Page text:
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Engaging Minority-Serving Institutions (MSIs) in Cyberinfrastructure (CI) through CI Days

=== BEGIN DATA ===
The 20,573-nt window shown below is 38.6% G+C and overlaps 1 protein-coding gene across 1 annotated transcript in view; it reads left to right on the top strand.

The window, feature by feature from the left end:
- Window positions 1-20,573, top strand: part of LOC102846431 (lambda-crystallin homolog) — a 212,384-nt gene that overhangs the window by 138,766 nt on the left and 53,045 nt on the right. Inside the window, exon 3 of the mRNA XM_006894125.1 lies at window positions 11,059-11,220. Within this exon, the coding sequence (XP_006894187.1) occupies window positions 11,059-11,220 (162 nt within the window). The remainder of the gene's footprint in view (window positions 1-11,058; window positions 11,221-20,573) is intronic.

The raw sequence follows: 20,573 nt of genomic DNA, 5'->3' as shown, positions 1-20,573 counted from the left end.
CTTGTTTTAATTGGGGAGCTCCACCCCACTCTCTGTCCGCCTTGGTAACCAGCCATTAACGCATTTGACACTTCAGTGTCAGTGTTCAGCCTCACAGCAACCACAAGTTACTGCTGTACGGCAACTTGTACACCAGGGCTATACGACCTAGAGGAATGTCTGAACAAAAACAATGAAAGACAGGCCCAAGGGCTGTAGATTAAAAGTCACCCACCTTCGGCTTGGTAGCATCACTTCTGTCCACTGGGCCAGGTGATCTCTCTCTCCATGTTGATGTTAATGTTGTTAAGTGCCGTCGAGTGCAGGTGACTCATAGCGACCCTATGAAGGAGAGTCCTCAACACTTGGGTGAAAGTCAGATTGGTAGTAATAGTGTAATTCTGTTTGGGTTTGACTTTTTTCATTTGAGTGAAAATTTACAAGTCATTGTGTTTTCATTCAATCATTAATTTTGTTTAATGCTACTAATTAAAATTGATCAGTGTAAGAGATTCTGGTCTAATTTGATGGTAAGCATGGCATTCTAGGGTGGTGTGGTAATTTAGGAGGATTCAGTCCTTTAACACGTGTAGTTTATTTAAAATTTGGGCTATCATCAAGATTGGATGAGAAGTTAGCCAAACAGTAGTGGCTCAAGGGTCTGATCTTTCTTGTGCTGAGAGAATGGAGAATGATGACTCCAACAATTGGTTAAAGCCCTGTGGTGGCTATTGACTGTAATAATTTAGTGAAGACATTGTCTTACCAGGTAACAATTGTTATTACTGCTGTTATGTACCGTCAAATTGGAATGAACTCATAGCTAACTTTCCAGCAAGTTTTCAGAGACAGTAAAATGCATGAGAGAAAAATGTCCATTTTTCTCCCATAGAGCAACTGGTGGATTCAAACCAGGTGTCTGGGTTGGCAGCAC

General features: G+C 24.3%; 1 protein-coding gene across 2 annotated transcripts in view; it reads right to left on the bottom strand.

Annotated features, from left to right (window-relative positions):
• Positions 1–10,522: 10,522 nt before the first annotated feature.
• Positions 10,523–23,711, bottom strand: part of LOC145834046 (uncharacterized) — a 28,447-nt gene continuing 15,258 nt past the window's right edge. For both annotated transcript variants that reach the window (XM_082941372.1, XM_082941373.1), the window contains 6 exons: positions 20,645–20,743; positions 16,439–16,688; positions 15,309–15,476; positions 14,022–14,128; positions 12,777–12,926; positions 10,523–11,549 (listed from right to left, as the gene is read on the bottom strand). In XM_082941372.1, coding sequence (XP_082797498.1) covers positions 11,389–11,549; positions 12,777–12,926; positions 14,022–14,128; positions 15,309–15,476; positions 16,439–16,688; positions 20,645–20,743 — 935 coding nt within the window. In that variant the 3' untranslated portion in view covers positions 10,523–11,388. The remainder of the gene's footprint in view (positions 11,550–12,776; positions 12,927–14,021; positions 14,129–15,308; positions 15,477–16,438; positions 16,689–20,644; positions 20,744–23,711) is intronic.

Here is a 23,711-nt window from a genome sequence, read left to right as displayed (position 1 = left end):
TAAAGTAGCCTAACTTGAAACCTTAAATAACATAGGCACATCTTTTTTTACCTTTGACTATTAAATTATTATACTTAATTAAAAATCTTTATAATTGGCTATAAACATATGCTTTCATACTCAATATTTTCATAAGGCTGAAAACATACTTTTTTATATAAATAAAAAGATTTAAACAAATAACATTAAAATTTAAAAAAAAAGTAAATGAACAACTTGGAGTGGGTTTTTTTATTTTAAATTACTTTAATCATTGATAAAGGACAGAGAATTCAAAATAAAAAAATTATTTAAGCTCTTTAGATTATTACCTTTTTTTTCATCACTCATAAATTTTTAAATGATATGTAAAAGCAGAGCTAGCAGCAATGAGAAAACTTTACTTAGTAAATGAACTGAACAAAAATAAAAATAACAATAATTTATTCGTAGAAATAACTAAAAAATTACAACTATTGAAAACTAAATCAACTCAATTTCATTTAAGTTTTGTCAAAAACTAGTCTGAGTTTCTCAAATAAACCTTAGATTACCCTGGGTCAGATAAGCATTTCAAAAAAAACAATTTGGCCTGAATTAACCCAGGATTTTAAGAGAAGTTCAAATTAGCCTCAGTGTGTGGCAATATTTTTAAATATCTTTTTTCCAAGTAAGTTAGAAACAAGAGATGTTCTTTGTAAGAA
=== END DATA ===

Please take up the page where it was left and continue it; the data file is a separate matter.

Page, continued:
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Engaging Minority-Serving Institutions (MSIs) in Cyberinfrastructure (CI) through CI Days Alex Ramirez1, Geoffrey Fox2, Al Kuslikis3, Richard Alo4, Karl Barnes5, Diane Baxter6, and Julie Foertsch7 1) HACU:Hispanic Association of Colleges and Universities, 8415 Datapoint Drive, Suite 400, San Antonio, TX 78229 http://www.hacu.net 2) Computer Science Department, Indiana University, Bloomington, IN 47405 USA 3) AIHEC: The American Indian Higher Education Consortium http://www.aihec.org/ 4) University of Houston Downtown, Center for Computational Science, One main street, Suite 722 South, Houston, TX 77002 www.uhd.edu/ccsds 5) NAFEO: National Association for Equal Opportunity in Higher Education http://www.nafeo.org 6) SDSC: San Diego Supercomputer Center, 9500 Gilman Drive, MC-0505, La Jolla, CA 92093-0505 7) Leading Edge Evaluation & Consulting, LLC ——————————  —————————— 1 INTRODUCTIONScience, technology, engineering and mathematics (STEM) fields are undergoing a radical transformation based in large part on technological advances producing a qualitative shift in the STEM resources available through the commodity Internet and advanced networks. The TeraGrid is a key part of this qualitative shift in remote resources which is loosely termed cyberinfrastructure (CI). Other components include Open Science Grid, Internet2 and National LambdaRail, and community or virtual organization (VO) support tools, like wikis, Second Life and other Web 2.0 developments. Minority-serving Institutions (MSIs) are colleges and universities that were created or evolved to provide post-secondary education to a specific underrepresented minority group, African Americans, American Indians or Hispanics. These institutions typically lack the resources that institutions must have to participate in CI. Unless purposeful efforts are made to engage MSIs, this can result in a widening of the “digital divide”. Part of the solution to this next generation digital divide may reside in CI itself which can intrinsically democratize science. One CI-focused effort is the use of “CI Days” to at a minimum raise awareness of CI at MSIs and other institutions. We will briefly discuss MSIs, CI, the Minority-Serving Institutions Cyberinfrastructure Empowerment Coalition (MSI-CIEC), and the CI Days approach. This will be followed by the presentation of two cases of CI Days for MSIs, CI education which is an area of keen interest to MSIs and other higher education institutions, and the lessons learned. 1.1 MSIs Minority-serving Institutions (MSIs) include Historically Black Colleges and Universities (HBCUs), Hispanic-serving Institutions (HSIs), and Tribal Colleges and Universities (TCUs). As the term implies, HBCUs are institutions established prior to 1964 with the historical intent and mission of providing higher education to African Americans. They are both public and private, mostly four-year with some two-year colleges and universities. The National Association for Equal Opportunity in higher education (NAFEO) is a membership organization of HBCUs and predominately black institutions. Tribal Colleges and Universities (TCUs) were established to address the higher education needs of American Indians, especially those living in geographically isolated areas like reservations without other higher education venues. They are predominately two-year institutions with some four-year institutions, including a few that offer a master’s degree. In 1972 the existing TCUs formed the American Indian Higher Education Consortium (AIHEC) which continues to serve as the primary vehicle for collaboration among TCUs and partners. Hispanic-serving Institutions (HSIs) are colleges and universities that have 25% or more Hispanic student enrollment. They are about evenly mixed between two-year and four-year institutions; most are public institutions. The Hispanic Association of Colleges and Universities (HACU) was formed in 1986 to confront the barriers to Hispanic higher education and continues to grow in membership. It is the only national association of HSIs. MSIs provide an efficient strategy to reach the minority communities underrepresented in STEM and higher education in general. Although they represent less than 10% of U.S. institutions, they enroll a much higher percentage of students from their respective communities; e.g. HSIs enroll about 50% of all Hispanic college students [10]. HBCUs and HSIs produce about 33% of African American and the same percentage Hispanic STEM baccalaureates, respectively [5, 6]. They are also well represented on the Top 50 baccalaureate institutions of Hispanic and African American doctorates [7]. MSIs are usually teaching institutions, both small and large, with a mostly regional service area, with some notable exceptions particularly among the HBCUs. MSI students can be extremely talented, and can help meet current and anticipated STEM workforce demands. 1.2 Cyberinfrastructure & MSI-CIEC The National Science Foundation (NSF) 2003 report of theENGAGING MSI IN CI BY CI DAYS 2 Blue Ribbon Panel on Cyberinfrastructure, the Atkins Report [1], coined the term cyberinfrastructure (CI) stating that in much the same way that power grids, roads, railroads, etc. are infrastructure for an industrial economy, CI is the infrastructure needed for a knowledge economy. The NSF Office of Cyberinfrastructure’s (OCI) Cyberinfrastructure Vision for 21st Century Discovery defines (CI) as follows: “Thecomprehensiveinfrastructureneededtocapitalizeondramatic advances in information technology has beentermed cyberinfrastructure (CI). Cyberinfrastructureintegrates hardware for computing, data and networks,digitally‐enabled sensors, observatories and experimentalfacilities, and an interoperable suite of software andmiddleware services and tools. Investments ininterdisciplinary teams and cyberinfrastructureprofessionals with expertise in algorithm development,system operations, and applications development are alsoessential to exploit the full power of cyberinfrastructure tocreate, disseminate, and preserve scientific data,informationandknowledge[8, p.6).”The TeraGrid (TG) set of high